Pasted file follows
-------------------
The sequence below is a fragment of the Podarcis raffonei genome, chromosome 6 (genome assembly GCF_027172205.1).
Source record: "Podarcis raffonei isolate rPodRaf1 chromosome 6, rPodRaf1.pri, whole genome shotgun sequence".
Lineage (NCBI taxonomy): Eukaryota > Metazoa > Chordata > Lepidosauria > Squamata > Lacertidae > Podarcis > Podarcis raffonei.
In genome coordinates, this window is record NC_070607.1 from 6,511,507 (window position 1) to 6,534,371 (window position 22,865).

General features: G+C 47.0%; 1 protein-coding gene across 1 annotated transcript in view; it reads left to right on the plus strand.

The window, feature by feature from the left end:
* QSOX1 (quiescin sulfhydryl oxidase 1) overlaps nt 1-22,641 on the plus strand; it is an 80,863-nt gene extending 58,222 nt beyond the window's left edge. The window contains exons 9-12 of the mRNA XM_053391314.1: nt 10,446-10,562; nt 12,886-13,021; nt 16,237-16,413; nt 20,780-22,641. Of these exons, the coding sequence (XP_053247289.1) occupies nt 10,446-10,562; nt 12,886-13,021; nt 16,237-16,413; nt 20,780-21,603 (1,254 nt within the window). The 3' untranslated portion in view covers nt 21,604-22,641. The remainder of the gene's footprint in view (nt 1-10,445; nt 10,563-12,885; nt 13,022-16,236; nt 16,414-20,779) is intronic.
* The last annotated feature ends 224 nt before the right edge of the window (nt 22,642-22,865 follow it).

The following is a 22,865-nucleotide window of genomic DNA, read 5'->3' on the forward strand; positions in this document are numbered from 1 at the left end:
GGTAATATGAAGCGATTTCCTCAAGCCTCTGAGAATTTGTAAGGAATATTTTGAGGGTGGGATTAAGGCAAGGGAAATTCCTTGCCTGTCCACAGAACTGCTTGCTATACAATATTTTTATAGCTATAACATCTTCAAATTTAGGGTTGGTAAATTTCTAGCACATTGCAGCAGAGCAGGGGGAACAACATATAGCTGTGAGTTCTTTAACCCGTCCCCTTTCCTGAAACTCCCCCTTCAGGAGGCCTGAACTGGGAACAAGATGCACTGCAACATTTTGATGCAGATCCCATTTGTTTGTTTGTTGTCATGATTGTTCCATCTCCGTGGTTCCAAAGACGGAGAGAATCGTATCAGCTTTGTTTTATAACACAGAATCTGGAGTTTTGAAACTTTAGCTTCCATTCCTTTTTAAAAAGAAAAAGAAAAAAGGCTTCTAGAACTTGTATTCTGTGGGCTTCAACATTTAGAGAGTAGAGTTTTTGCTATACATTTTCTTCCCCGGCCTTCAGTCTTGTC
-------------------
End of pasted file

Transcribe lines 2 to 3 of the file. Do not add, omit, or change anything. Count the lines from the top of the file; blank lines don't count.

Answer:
Source record: "Podarcis raffonei isolate rPodRaf1 chromosome 6, rPodRaf1.pri, whole genome shotgun sequence".
Lineage (NCBI taxonomy): Eukaryota > Metazoa > Chordata > Lepidosauria > Squamata > Lacertidae > Podarcis > Podarcis raffonei.